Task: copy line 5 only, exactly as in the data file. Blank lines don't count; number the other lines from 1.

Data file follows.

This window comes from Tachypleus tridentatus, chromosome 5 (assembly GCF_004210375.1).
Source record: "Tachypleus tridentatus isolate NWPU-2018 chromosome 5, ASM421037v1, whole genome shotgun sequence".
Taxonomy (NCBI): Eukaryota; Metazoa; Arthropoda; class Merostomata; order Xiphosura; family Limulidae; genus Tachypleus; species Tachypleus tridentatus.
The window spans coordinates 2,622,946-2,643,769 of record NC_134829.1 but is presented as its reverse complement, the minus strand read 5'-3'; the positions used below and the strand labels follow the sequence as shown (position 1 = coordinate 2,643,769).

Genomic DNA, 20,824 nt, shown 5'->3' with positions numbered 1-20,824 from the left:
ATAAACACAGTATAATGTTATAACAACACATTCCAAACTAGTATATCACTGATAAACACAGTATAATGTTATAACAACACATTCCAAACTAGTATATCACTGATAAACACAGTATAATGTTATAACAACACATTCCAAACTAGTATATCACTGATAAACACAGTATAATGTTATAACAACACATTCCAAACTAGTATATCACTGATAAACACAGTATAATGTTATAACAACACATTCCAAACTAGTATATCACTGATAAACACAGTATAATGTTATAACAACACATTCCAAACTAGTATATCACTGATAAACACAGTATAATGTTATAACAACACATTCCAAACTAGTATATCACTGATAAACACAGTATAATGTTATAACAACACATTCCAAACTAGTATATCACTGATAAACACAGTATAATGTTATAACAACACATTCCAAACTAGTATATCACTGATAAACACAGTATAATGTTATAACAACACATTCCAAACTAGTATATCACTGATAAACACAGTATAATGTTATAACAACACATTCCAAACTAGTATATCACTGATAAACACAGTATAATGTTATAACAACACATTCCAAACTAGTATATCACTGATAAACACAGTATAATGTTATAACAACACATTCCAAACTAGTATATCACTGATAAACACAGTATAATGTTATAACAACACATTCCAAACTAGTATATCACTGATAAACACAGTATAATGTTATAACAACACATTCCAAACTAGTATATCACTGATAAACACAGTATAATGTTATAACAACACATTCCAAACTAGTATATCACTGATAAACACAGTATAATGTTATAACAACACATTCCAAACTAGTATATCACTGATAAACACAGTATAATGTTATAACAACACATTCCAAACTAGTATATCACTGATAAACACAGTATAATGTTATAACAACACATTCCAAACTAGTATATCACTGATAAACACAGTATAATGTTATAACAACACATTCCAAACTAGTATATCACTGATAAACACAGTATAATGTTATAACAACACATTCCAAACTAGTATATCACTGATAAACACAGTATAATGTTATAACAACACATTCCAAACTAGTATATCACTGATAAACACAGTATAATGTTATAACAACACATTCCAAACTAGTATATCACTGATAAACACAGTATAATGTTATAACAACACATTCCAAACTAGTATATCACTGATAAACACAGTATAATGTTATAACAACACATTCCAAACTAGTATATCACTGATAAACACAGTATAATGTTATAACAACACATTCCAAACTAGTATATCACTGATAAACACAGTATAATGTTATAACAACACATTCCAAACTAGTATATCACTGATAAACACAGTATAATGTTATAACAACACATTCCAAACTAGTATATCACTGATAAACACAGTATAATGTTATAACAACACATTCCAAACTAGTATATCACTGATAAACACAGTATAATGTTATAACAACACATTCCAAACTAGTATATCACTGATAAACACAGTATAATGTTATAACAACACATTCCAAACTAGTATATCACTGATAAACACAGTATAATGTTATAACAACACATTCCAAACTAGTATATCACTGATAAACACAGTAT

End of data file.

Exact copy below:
Genomic DNA, 20,824 nt, shown 5'->3' with positions numbered 1-20,824 from the left: